College Board changes AP fee due date

College Board changes AP fee due date

This year, the College Board, AP testing’s parent company, moved up the due date for AP test fees to Oct. 4. In previous years, fees were due in February or March, meaning that this year students will have to pay the $94 testing fee months earlier than in previous years.

The fees used to be due during the second semester, but now are due towards the middle of the first. At most U.S. schools, students can drop classes at the end of the first semester. Since AP fees are nonrefundable, if a student drops an AP class at the semester, he or she will lose the $94. The new policy is meant to dissuade students from dropping AP courses and to incentivize them to study and complete AP tests.

CFHS students are wary of the change.

“I think that the policy is a little bit manipulative because it makes people pay for a class that they aren’t necessarily going to take if the class isn’t going well,” said senior Hanne Wilson, who has taken many AP classes over the course of her high school career.

Contrary to the College Board’s goal to increase student commitment to AP classes and tests, Wilson believes the new fee date might have the opposite effect.

“I think it negatively impacts your decision to take an AP class, but we didn’t know until after we’d enrolled this year, so a lot of people were hit with the storm after the fact,” said Wilson.

The new fee date comes in conjunction with other policies aimed at streamlining the test-preparation process. For example, students join their teachers’ online AP Classrooms, a website provided by the College Board that includes course materials and other tools. Additionally, upon taking their first AP class, students will be assigned an AP number that will be theirs for all of high school. Previously, students received a new AP number each year.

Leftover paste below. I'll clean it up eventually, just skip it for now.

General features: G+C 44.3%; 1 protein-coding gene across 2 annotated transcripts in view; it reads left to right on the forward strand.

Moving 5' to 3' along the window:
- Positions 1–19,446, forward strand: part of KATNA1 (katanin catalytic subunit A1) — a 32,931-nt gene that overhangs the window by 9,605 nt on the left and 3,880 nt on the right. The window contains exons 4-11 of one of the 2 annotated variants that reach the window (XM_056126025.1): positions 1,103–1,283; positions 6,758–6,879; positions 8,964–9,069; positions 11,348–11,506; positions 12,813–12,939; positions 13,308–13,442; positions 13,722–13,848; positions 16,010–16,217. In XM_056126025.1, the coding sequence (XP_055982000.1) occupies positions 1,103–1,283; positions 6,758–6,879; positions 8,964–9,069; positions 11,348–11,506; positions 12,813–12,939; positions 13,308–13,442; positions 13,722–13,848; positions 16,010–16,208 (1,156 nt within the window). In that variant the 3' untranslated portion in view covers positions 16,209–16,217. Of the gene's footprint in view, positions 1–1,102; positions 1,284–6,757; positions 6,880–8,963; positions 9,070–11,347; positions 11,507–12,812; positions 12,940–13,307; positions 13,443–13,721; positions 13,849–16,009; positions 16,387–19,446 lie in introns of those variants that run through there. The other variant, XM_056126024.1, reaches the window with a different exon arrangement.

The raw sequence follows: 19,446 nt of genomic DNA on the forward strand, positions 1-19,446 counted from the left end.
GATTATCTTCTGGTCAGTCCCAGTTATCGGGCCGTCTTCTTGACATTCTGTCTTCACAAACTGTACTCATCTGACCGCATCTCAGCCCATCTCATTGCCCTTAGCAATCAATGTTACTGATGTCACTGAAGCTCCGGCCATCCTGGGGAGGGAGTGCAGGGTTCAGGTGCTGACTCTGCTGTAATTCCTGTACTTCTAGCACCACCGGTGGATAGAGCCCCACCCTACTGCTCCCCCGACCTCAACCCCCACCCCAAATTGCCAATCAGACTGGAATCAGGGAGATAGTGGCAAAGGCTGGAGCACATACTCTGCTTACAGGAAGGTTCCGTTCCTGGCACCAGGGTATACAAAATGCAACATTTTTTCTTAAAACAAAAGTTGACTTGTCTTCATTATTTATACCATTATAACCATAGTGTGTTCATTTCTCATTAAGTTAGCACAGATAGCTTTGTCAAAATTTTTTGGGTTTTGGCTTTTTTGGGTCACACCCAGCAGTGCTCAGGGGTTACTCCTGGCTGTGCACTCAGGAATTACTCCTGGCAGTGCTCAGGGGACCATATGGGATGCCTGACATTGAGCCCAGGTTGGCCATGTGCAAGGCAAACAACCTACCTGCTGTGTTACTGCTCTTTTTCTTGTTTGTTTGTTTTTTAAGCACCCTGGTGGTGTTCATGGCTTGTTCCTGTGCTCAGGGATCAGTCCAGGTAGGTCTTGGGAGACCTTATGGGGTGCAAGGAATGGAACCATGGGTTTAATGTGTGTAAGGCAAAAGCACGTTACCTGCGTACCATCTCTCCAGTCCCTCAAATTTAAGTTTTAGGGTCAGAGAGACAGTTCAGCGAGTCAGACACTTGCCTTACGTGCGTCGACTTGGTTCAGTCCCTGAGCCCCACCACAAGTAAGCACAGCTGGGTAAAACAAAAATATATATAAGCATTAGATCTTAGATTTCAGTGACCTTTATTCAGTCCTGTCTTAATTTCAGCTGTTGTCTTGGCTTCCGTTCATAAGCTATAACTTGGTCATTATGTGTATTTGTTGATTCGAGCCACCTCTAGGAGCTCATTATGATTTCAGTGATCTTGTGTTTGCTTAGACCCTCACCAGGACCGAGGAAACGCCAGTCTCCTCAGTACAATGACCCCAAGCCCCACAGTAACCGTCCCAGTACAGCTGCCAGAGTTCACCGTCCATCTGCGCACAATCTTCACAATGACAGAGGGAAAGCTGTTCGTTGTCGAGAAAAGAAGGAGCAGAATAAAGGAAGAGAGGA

On the other hand, CFHS counselor Mrs. Kover has a more optimistic view of the change. She believes that in the long run, the change will better the AP testing process.

“Once kinks are worked out there will be more access for students and teachers. The whole process will be more seamless, and kids won’t have to do pre gridding [during Tiger Time] anymore,” Mrs. Kover explained. “The College Board said that if students are committed and have made a financial investment, the likelihood of them staying in the course and passing the test is higher. Not every school has a requirement to take AP tests, so statistically, the earlier students commit, they’re more likely to get college credit.”

More importantly, Mrs. Kover thinks that the new fee date will encourage students to work through the challenges that difficult AP classes present.

“Students who may have thought it was a little difficult or didn’t want the work might just persevere rather than quit. [Quitting is] what College Board tries to prevent,” Mrs. Kover said.